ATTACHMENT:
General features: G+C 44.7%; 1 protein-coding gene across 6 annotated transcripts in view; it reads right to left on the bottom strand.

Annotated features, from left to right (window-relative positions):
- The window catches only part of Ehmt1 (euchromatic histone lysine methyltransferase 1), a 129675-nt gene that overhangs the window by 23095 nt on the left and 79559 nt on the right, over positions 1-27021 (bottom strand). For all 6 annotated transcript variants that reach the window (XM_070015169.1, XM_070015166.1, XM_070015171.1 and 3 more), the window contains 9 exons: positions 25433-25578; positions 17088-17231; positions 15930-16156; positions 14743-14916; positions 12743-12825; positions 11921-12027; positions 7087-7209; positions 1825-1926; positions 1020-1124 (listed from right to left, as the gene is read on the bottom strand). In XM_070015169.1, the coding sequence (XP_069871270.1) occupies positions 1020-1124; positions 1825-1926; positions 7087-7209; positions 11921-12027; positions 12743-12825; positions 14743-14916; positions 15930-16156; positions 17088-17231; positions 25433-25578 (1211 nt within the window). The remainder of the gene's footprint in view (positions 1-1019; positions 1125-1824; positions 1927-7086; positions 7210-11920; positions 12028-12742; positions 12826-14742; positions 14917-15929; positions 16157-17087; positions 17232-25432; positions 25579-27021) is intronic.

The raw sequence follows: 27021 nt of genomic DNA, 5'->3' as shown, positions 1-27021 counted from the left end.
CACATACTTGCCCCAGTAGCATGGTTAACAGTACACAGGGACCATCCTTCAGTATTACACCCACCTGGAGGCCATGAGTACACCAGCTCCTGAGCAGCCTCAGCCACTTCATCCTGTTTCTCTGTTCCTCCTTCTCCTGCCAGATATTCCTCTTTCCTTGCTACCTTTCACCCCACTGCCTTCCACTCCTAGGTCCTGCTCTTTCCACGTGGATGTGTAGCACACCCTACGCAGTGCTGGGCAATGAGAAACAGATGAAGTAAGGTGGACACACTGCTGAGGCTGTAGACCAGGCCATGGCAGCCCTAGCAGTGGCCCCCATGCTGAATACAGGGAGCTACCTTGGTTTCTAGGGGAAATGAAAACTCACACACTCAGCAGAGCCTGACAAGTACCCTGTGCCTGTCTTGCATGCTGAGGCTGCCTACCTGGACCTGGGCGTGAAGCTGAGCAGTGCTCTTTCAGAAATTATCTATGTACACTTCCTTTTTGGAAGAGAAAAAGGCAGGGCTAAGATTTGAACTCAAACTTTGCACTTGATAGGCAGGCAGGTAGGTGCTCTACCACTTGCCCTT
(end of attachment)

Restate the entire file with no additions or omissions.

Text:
General features: G+C 44.7%; 1 protein-coding gene across 6 annotated transcripts in view; it reads right to left on the bottom strand.

Annotated features, from left to right (window-relative positions):
- The window catches only part of Ehmt1 (euchromatic histone lysine methyltransferase 1), a 129675-nt gene that overhangs the window by 23095 nt on the left and 79559 nt on the right, over positions 1-27021 (bottom strand). For all 6 annotated transcript variants that reach the window (XM_070015169.1, XM_070015166.1, XM_070015171.1 and 3 more), the window contains 9 exons: positions 25433-25578; positions 17088-17231; positions 15930-16156; positions 14743-14916; positions 12743-12825; positions 11921-12027; positions 7087-7209; positions 1825-1926; positions 1020-1124 (listed from right to left, as the gene is read on the bottom strand). In XM_070015169.1, the coding sequence (XP_069871270.1) occupies positions 1020-1124; positions 1825-1926; positions 7087-7209; positions 11921-12027; positions 12743-12825; positions 14743-14916; positions 15930-16156; positions 17088-17231; positions 25433-25578 (1211 nt within the window). The remainder of the gene's footprint in view (positions 1-1019; positions 1125-1824; positions 1927-7086; positions 7210-11920; positions 12028-12742; positions 12826-14742; positions 14917-15929; positions 16157-17087; positions 17232-25432; positions 25579-27021) is intronic.

The raw sequence follows: 27021 nt of genomic DNA, 5'->3' as shown, positions 1-27021 counted from the left end.
CACATACTTGCCCCAGTAGCATGGTTAACAGTACACAGGGACCATCCTTCAGTATTACACCCACCTGGAGGCCATGAGTACACCAGCTCCTGAGCAGCCTCAGCCACTTCATCCTGTTTCTCTGTTCCTCCTTCTCCTGCCAGATATTCCTCTTTCCTTGCTACCTTTCACCCCACTGCCTTCCACTCCTAGGTCCTGCTCTTTCCACGTGGATGTGTAGCACACCCTACGCAGTGCTGGGCAATGAGAAACAGATGAAGTAAGGTGGACACACTGCTGAGGCTGTAGACCAGGCCATGGCAGCCCTAGCAGTGGCCCCCATGCTGAATACAGGGAGCTACCTTGGTTTCTAGGGGAAATGAAAACTCACACACTCAGCAGAGCCTGACAAGTACCCTGTGCCTGTCTTGCATGCTGAGGCTGCCTACCTGGACCTGGGCGTGAAGCTGAGCAGTGCTCTTTCAGAAATTATCTATGTACACTTCCTTTTTGGAAGAGAAAAAGGCAGGGCTAAGATTTGAACTCAAACTTTGCACTTGATAGGCAGGCAGGTAGGTGCTCTACCACTTGCCCTT